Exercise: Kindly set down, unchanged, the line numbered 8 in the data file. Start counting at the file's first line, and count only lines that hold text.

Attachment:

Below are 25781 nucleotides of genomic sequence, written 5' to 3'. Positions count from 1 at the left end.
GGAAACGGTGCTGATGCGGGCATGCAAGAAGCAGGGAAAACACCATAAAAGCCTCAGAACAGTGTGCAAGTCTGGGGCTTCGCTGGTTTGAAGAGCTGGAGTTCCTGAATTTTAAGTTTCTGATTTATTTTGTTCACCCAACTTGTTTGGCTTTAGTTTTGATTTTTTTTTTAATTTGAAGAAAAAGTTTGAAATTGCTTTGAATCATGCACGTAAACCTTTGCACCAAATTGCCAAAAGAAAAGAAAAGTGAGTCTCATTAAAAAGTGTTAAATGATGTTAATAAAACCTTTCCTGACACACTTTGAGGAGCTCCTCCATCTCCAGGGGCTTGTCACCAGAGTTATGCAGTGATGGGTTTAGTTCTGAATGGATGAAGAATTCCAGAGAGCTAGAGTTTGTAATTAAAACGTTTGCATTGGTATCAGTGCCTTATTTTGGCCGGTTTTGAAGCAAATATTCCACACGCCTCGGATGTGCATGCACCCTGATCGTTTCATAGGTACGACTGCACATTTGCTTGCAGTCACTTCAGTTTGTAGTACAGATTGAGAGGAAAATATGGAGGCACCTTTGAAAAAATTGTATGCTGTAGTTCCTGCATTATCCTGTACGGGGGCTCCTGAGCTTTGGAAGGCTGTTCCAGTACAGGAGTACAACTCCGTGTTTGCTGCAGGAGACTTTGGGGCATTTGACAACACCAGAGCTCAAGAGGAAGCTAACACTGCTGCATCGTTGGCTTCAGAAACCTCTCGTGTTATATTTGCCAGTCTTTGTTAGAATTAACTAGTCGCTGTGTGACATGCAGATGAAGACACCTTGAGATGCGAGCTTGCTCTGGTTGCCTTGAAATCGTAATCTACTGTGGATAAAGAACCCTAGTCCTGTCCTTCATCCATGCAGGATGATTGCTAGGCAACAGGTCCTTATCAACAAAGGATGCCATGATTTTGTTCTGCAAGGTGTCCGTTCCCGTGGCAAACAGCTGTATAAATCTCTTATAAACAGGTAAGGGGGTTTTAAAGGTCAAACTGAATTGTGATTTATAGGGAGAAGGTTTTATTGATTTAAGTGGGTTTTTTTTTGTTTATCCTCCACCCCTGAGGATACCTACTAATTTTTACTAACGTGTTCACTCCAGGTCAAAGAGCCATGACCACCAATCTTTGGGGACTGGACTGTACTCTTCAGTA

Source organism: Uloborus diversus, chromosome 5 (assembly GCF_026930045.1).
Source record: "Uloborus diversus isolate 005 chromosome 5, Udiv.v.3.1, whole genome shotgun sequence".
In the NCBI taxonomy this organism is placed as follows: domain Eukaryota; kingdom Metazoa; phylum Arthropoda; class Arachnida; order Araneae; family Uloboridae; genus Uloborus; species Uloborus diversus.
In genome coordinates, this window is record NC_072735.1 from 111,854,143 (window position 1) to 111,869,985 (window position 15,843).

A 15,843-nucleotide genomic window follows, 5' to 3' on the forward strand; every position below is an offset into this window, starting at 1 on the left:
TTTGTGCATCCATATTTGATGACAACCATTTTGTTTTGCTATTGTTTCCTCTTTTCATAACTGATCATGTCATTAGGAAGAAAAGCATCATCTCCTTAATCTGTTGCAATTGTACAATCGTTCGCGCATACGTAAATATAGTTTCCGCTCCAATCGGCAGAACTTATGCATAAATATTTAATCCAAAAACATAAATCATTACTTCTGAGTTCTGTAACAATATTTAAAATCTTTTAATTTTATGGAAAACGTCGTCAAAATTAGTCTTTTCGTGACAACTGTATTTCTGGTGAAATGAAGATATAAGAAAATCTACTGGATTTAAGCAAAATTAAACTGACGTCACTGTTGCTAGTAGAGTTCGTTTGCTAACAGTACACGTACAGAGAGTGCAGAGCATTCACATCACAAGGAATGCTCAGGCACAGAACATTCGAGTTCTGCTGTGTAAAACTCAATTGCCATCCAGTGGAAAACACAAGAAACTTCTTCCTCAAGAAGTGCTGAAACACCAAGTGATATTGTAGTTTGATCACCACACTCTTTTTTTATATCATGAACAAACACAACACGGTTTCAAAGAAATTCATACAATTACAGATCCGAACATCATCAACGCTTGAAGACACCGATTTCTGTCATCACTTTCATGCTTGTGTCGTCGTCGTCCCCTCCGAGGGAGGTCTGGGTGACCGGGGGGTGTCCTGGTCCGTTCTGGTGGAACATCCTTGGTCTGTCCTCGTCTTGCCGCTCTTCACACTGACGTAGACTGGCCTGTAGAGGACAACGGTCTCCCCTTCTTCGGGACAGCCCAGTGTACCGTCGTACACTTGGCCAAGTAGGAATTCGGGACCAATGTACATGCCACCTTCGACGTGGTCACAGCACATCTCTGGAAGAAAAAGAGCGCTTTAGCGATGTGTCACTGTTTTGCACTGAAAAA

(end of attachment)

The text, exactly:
TTTGTGCATCCATATTTGATGACAACCATTTTGTTTTGCTATTGTTTCCTCTTTTCATAACTGATCATGTCATTAGGAAGAAAAGCATCATCTCCTTAATCTGTTGCAATTGTACAATCGTTCGCGCATACGTAAATATAGTTTCCGCTCCAATCGGCAGAACTTATGCATAAATATTTAATCCAAAAACATAAATCATTACTTCTGAGTTCTGTAACAATATTTAAAATCTTTTAATTTTATGGAAAACGTCGTCAAAATTAGTCTTTTCGTGACAACTGTATTTCTGGTGAAATGAAGATATAAGAAAATCTACTGGATTTAAGCAAAATTAAACTGACGTCACTGTTGCTAGTAGAGTTCGTTTGCTAACAGTACACGTACAGAGAGTGCAGAGCATTCACATCACAAGGAATGCTCAGGCACAGAACATTCGAGTTCTGCTGTGTAAAACTCAATTGCCATCCAGTGGAAAACACAAGAAACTTCTTCCTCAAGAAGTGCTGAAACACCAAGTGATATTGTAGTTTGATCACCACACTCTTTTTTTATATCATGAACAAACACAACACGGTTTCAAAGAAATTCATACAATTACAGATCCGAACATCATCAACGCTTGAAGACACCGATTTCTGTCATCACTTTCATGCTTGTGTCGTCGTCGTCCCCTCCGAGGGAGGTCTGGGTGACCGGGGGGTGTCCTGGTCCGTTCTGGTGGAACATCCTTGGTCTGTCCTCGTCTTGCCGCTCTTCACACTGACGTAGACTGGCCTGTAGAGGACAACGGTCTCCCCTTCTTCGGGACAGCCCAGTGTACCGTCGTACACTTGGCCAAGTAGGAATTCGGGACCAATGTACATGCCACCTTCGACGTGGTCACAGCACATCTCTGGAAGAAAAAGAGCGCTTTAGCGATGTGTCACTGTTTTGCACTGAAAAA